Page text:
What is a Neapolitan Chord?

If you have ever heard someone talk about music, you have probably heard them mention chords. Chords are one of the most elemental parts of music, and they are found in every single song you would hear on the radio or at a concert.

This post is about a very specific chord, called a Neapolitan Chord. What is it, and how does it function? To find out, we need to recap exactly what a chord is. 

What is a Chord? 

Anytime you hear more than one note being played or sung at the same time, you are hearing a chord.

Chords come in all shapes and sizes, but they all have to have at least two notes sounding simultaneously.

A chord with two notes is known as either an interval or a dyad.

A three-note chord is known as a triad

Chords with more than three notes include seventh chords (called so because they use the 7th scale degree) or extended chords which can have five, six, or even seven notes in a single chord.

Types of chords

Triads and sevenths chords are almost always made out of stacking intervals of a 3rd on top of the other.

A minor 3rd is 3 semitones, and a Major 3rd is 4 semitones, and a Major and minor chord are different because the Major chord has a Major 3rd – minor 3rd stack and a minor chord has a minor 3rd – Major 3rd stack. 

Major triad
Minor triad

Definition of Neapolitan Chords

A Neapolitan Chord is a very rare and unique chord, because it is non-diatonic, meaning it is not built from any of the notes of a major or minor scale.

It is a major chord built from the flattened 2nd scale degree.

For example, in C major, the 2nd scale degree is D – so if we lower the D it becomes Db, and so in C major a Neapolitan Chord would be Db Maj.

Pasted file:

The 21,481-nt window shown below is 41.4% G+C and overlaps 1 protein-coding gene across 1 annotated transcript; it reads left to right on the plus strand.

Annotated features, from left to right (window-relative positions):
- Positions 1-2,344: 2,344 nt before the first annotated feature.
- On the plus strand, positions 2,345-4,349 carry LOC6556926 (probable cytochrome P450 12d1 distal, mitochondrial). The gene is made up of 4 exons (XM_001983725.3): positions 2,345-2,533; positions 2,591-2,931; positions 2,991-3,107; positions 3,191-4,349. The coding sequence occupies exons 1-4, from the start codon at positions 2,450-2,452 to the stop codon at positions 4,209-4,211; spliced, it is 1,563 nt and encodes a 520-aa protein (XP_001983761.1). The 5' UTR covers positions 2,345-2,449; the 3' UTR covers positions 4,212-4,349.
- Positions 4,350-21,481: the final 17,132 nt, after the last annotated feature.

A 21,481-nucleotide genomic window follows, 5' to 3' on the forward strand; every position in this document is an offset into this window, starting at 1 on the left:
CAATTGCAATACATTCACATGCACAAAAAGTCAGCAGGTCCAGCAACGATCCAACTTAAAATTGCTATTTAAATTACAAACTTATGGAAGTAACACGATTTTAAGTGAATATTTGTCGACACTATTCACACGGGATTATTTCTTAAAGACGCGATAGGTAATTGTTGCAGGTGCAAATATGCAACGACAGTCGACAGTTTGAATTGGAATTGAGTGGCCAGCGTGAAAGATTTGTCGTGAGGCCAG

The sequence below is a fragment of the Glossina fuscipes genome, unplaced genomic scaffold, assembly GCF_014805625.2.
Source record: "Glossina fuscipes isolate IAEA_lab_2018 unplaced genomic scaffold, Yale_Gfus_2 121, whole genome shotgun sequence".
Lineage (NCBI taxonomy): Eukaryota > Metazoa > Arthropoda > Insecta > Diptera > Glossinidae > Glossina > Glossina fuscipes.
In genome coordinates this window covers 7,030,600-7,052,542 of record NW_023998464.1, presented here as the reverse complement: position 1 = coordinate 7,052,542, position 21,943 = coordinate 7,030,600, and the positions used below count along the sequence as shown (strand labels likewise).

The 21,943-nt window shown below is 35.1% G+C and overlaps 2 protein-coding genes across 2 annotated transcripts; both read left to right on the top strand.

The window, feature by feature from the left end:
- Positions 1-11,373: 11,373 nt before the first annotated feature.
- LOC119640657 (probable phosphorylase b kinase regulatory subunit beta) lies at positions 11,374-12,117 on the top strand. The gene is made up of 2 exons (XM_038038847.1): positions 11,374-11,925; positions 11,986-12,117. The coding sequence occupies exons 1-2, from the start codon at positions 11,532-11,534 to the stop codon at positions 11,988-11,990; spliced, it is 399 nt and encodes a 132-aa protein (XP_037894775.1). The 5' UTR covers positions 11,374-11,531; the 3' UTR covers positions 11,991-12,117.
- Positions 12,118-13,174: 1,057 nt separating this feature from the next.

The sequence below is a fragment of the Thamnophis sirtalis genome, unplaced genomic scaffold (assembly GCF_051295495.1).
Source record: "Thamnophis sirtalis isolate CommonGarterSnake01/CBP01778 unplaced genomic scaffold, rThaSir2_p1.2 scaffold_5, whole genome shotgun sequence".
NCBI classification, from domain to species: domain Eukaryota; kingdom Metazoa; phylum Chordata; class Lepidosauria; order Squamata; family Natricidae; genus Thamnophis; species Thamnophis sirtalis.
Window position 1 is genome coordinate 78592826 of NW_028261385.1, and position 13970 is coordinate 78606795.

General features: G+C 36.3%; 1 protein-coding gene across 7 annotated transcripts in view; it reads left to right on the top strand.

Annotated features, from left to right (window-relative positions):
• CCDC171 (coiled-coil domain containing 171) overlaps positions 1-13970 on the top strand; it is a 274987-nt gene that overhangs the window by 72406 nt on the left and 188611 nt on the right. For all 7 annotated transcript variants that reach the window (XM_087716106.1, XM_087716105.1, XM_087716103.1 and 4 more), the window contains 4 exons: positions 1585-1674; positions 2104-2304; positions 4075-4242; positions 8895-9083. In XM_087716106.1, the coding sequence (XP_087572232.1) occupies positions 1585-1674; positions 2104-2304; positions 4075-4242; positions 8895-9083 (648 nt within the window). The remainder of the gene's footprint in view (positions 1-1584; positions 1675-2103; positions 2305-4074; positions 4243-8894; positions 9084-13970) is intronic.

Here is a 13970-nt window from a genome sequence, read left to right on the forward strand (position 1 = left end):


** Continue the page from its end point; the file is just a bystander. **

Neapolitan chord

The most common way you will see a Neapolitan chord written is in first inversion.

This means that the root note goes up an octave, and the 3rd of the chord is now the lowest note.

So instead of the flat II chord being written as Db – F – Ab, it would be written as F – Ab – Db.

Neapolitan chord in first inversion

Because chords in first inversion are called “sixth” chords in figured bass you will most likely see a Neapolitan written and referred to as a “Neapolitan Sixth Chord”. 

You will see it notated in music both as “bII” and “N”, and if it is in first inversion it’ll be written as “bII6” or “N6”.

Harmonic Function of a Neapolitan Chord

Just like the ii chord that it shares a scale degree with, a Neapolitan chord is most often used in a predominant function, meaning it acts as a setup chord to the dominant, which then resolves back to the tonic.

Here is an example progression in C min, going from predominant (N6) to dominant (G7) to tonic (Cmin7). 

Predominant function neapolitan chord

Neapolitan Chords are typically found more often in a minor key.

This is because, in minor the “vi” scale degree is lowered, and therefore is the same note that would appear as the 5th in a bII chord.

In both major and minor keys, the N chord can be thought of as a chromatic alteration to either the iimin or the ivmin chords.

Examples of Neapolitan Chords

In Vivaldi’s “Summer” concerto from his Four Seasons group has an N6 chord in it, in bar 22.

The current key center is Gmin, and so the Neapolitan chord is AbMaj, but played in first inversion it’s written C – Eb – Ab.

Vivaldi’s “Summer”

It is also prominent in Beethoven’s famous “Moonlight Sonata”.

The piece is in C#min, and in the second half of bar 3 Beethoven plays a DMaj chord – listen for it at 0:23.

Beethoven’s “Moonlight Sonata”

Neapolitan Chords – In Summary

That’s all of the main information to know about Neapolitan chords.

The biggest takeaway from this article is to know that Neapolitan refers to the lowered (flattened) 2nd scale degree, and builds a Maj chord from it.

We hope this post helped you learn all about “N” chords, and if you have any questions or comments let us know by posting below!

Samuel Chase

Samuel Chase

Samuel Chase has been playing music since he was 5 years old, and teaching music since he was 13. He has a PhD in Music from the University of Surrey, and he has composed music that has been played in three different countries. He is currently working as a film composer and writing a book on film music.

Leave a Comment

Your email address will not be published. Required fields are marked *

Welcome to Hello Music Theory! I’m Dan and I run this website. Thanks for stopping by and if you have any questions get in touch!

40+ Music Theory Resources

Download my free eBook with all my favourite music theory resources.